What a difference a year makes! Last year, Carolina Panthers quarterback Cam Newton famously said, that racism doesn’t exist in his America, and that we should all be, “beyond that.” Fast-forward a year, and Cam Newton is singing the praises of the biggest racial activist to hit the sports world, since Muhammad Ali.
Newton was recently quoted in the Charlotte Observer, discussing last weekend’s NFL protests ,and specifically Colin Kaepernick. Consistent with his wildly inconsistent flip-flopping on the issue of race, Newton, who did not participate in the protests last weekend, lauded Kaepernick and the movement he started.
Newton said, “My hat goes off to the Colin Kaepernicks of the world. He’s made the ultimate sacrifice (as a player) and I respect that wholeheartedly. I can’t let a moment go by without shedding light to that: A person that does have the talent to play, a person that should be in this league, but I feel as if he’s not getting his just due because of his views.
“But that’s a legend, right there. For him to think outside of himself, to raise awareness of something that, this is 365 days removed from his first initial stand, and now here we are doing the same things. And now everybody is kind of understanding what his reasoning was, and I respect that.”
According to the Observer, Newton didn’t participate in the protests last week because he said that he felt he hadn’t fully processed the issue, both the protests themselves, and the comments from President Trump last Friday in Alabama. Where he called athletes who protested the anthem “SOB’s” and said he wished their team owners would fire them.
However, it’s far more likely Newton didn’t participate due to money and endorsements, as opposed to not “processing” what was going on around him. Cam Newton is an extremely intelligent quarterback, fully capable of processing any situation. However, looking at the endorsements lost by players this week. In addition to the angry fan reaction that has come against the league, and plummeting ticket sales. Newton, who has several major endorsement deals, likely decided that it made better business sense for him to sit this one out.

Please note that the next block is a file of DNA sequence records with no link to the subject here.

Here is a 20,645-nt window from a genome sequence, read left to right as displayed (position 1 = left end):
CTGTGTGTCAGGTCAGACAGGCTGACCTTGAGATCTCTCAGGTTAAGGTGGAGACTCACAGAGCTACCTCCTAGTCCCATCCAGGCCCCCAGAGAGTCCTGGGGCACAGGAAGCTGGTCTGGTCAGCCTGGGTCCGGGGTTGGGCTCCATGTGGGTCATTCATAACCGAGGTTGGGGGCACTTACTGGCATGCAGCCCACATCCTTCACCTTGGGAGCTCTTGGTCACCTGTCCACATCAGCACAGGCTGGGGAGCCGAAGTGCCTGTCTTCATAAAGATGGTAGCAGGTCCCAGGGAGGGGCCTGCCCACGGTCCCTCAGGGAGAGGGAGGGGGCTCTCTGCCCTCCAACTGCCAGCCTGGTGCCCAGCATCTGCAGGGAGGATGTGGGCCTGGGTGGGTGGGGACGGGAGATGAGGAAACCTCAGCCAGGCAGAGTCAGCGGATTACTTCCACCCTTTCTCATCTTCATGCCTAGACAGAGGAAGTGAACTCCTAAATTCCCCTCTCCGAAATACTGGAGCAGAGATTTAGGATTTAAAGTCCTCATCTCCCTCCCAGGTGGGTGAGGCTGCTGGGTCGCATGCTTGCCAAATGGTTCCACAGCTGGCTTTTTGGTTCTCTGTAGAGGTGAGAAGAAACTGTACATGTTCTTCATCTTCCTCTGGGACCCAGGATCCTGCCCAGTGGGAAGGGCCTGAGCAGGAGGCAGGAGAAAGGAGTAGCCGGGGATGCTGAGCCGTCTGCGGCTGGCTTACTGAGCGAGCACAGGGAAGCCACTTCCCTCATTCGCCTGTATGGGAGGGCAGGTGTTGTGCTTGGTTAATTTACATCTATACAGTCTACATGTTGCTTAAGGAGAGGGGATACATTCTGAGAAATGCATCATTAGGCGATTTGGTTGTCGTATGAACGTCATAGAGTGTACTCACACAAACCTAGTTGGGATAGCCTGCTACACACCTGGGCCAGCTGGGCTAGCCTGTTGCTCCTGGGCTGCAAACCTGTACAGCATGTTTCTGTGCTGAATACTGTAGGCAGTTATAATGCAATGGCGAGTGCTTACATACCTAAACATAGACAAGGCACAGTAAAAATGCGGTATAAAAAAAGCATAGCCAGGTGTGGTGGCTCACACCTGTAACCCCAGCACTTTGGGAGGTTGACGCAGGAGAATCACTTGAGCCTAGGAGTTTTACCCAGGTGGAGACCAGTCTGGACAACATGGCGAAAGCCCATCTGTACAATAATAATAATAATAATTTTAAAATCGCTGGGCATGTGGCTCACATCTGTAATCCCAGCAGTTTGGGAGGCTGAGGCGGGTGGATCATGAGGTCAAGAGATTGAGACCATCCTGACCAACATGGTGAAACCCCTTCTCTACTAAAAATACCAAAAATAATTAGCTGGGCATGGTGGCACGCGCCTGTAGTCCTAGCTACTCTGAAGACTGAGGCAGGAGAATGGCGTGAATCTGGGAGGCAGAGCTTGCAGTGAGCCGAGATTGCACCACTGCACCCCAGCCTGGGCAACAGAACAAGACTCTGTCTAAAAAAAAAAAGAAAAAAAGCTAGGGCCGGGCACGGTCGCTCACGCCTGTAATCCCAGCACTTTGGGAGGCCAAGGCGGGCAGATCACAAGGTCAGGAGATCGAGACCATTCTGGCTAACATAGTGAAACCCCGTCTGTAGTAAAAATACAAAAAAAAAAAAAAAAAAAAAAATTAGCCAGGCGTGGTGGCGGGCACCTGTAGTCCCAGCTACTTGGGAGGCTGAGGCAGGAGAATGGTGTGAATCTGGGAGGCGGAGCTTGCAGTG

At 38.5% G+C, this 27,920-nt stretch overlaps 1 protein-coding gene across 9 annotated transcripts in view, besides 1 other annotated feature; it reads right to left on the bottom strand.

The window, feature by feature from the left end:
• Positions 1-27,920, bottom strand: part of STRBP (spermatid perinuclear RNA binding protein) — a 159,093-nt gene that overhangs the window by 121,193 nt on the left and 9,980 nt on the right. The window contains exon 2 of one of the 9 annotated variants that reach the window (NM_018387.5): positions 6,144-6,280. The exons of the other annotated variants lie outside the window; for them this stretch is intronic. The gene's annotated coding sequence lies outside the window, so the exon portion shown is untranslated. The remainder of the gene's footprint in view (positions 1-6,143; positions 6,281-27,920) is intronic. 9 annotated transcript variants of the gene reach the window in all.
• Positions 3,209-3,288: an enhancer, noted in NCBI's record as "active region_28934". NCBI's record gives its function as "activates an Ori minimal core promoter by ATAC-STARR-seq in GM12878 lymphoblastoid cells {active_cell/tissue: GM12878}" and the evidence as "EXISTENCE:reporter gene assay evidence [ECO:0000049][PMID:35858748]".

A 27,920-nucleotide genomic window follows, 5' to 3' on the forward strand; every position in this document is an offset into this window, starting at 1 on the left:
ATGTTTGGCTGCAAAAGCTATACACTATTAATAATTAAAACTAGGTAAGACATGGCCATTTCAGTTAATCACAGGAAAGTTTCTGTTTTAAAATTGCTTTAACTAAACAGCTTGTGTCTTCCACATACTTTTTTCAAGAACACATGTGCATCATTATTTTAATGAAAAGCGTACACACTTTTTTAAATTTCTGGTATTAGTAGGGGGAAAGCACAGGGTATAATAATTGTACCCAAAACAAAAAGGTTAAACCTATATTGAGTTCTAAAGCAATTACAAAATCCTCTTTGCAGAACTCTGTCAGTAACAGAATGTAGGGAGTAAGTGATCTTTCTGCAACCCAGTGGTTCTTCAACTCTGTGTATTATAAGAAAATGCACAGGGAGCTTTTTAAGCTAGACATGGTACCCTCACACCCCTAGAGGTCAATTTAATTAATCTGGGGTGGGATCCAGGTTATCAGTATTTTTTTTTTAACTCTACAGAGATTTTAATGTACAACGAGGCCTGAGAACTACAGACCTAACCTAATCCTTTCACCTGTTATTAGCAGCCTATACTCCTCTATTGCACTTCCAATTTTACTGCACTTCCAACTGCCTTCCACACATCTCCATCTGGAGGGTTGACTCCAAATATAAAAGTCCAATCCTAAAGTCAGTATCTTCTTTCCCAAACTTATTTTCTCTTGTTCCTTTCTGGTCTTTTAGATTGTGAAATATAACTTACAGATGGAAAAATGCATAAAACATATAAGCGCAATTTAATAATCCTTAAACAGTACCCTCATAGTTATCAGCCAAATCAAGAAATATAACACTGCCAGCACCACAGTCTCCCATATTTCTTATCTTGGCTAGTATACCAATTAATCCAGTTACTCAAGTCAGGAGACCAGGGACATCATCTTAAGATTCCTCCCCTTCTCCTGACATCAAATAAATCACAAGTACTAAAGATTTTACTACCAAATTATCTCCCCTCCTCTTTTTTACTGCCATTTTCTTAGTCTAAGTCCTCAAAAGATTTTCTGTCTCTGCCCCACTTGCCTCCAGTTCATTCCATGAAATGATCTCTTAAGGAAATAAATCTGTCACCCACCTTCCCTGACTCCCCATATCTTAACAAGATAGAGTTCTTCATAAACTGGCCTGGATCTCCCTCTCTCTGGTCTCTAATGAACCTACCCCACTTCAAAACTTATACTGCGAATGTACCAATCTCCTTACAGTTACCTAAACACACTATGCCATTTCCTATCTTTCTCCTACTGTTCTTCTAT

A very good call on his part.
Newton closed in traditional Newton fashion, by trying to argue both sides of the case. Specifically, by emphasizing that while he doesn’t see racism, due to his status, that doesn’t invalidate how others who have less than him feel, or something.
That doesn’t mean where I’m from, they don’t see it. How I view things, it’s not the Cam you see (before you) today. I often remind people of where I’m from – I’m from Atlanta, Ga., by way of College Park. And it’s a lot of stereotyping, it’s a lot of cultural division, so to speak, in those areas.
So the person that I am now, if I were to see a person of a different race, of course I’m going to get their best behavior. But when you go back to those sides of College Park, of East Point, Ben Hill, Bowen Homes. … A person growing up, walking down the street may not have the same cushion, so to speak, from a policeman. That’s what I mean.
I feel like it’s my job, my duty, my fine print as a person that people do look up to and people love to critique, that I represent those people knowing that we haven’t been getting our just due.
And I would want the people from the top to understand that as well as the bottom understand the top. It’s going to take us to come together and unify.
I think we can unify behind this, Cam Newton is one heck of a politician.